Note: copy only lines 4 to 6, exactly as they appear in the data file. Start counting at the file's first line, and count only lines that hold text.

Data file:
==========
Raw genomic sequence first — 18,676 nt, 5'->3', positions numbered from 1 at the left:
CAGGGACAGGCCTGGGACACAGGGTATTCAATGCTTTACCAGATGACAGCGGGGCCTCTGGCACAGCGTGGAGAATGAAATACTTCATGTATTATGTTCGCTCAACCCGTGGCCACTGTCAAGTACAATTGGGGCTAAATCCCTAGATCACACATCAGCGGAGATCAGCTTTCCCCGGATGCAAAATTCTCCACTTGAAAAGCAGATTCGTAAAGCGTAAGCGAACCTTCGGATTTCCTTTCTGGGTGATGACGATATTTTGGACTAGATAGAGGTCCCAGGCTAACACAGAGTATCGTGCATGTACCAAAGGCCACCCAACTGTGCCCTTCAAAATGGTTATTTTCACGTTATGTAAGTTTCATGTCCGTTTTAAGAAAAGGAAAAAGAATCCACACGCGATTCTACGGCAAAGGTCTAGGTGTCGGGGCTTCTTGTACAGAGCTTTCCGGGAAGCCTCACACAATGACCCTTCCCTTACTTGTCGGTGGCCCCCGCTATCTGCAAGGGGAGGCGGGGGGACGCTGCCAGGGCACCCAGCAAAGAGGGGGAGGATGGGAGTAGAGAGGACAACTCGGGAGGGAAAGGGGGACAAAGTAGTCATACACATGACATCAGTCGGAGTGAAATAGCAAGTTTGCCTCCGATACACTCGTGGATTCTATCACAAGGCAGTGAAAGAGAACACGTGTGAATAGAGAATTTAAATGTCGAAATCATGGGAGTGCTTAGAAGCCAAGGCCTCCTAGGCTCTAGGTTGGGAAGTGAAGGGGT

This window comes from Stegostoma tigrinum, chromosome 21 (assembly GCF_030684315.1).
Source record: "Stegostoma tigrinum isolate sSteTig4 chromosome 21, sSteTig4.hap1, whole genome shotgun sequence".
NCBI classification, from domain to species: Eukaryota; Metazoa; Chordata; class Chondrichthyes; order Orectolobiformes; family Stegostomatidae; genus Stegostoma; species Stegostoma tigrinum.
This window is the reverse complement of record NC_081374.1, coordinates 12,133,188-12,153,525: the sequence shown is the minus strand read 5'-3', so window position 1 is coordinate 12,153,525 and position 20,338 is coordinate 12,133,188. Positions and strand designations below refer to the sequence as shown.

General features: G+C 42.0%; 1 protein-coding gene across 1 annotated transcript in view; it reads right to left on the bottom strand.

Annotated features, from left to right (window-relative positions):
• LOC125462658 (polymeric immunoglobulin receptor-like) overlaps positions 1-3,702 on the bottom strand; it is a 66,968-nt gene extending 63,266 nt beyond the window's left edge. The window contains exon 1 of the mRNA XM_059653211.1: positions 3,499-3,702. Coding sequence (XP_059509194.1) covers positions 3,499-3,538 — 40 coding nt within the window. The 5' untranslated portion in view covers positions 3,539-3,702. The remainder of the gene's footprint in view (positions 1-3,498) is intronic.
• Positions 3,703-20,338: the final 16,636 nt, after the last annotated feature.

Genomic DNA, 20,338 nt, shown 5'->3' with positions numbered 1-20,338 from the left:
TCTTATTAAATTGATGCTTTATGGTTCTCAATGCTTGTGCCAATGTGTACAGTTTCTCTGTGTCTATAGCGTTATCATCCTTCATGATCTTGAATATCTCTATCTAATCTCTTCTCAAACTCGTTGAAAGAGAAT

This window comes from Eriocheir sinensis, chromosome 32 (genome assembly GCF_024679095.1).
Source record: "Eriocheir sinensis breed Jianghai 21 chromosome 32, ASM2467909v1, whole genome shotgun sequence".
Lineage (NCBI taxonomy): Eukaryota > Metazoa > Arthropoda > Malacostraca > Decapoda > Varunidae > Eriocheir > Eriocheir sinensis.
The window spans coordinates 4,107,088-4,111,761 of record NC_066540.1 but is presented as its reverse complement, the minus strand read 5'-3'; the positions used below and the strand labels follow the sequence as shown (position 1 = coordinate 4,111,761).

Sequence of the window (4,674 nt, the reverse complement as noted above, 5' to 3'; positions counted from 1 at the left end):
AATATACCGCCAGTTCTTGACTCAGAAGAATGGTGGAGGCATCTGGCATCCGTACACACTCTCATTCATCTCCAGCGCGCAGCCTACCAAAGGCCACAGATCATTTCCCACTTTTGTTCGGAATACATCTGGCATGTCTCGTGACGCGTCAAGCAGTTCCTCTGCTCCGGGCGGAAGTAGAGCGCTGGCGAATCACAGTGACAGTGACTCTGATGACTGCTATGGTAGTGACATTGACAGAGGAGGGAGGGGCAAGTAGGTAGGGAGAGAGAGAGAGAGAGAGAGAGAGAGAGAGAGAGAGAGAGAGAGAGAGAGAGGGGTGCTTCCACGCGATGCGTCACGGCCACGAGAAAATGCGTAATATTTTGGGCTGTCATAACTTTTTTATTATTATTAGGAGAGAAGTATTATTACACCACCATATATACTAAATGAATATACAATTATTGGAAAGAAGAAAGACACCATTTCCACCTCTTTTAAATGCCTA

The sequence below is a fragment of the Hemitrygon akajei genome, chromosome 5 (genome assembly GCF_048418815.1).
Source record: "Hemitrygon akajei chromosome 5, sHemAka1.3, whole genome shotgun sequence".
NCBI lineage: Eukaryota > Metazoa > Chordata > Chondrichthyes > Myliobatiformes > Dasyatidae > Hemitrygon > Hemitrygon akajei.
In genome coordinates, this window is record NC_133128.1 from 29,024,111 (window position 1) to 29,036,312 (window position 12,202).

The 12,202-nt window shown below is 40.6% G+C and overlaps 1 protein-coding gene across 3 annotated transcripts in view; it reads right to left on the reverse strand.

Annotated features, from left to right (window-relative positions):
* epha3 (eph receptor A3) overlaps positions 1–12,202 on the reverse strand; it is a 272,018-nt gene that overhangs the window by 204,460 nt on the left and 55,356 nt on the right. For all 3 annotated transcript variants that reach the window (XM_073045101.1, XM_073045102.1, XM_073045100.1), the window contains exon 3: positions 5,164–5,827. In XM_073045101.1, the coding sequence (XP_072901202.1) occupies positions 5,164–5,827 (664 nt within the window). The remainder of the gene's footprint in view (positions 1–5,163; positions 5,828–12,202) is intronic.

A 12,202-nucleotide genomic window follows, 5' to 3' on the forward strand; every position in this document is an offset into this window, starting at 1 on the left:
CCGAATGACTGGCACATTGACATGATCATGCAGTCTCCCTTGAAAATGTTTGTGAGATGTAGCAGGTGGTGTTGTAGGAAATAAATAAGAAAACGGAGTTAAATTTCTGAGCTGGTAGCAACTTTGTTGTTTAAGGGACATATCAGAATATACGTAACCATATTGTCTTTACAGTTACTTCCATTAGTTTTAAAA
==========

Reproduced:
Source record: "Stegostoma tigrinum isolate sSteTig4 chromosome 21, sSteTig4.hap1, whole genome shotgun sequence".
NCBI classification, from domain to species: Eukaryota; Metazoa; Chordata; class Chondrichthyes; order Orectolobiformes; family Stegostomatidae; genus Stegostoma; species Stegostoma tigrinum.
This window is the reverse complement of record NC_081374.1, coordinates 12,133,188-12,153,525: the sequence shown is the minus strand read 5'-3', so window position 1 is coordinate 12,153,525 and position 20,338 is coordinate 12,133,188. Positions and strand designations below refer to the sequence as shown.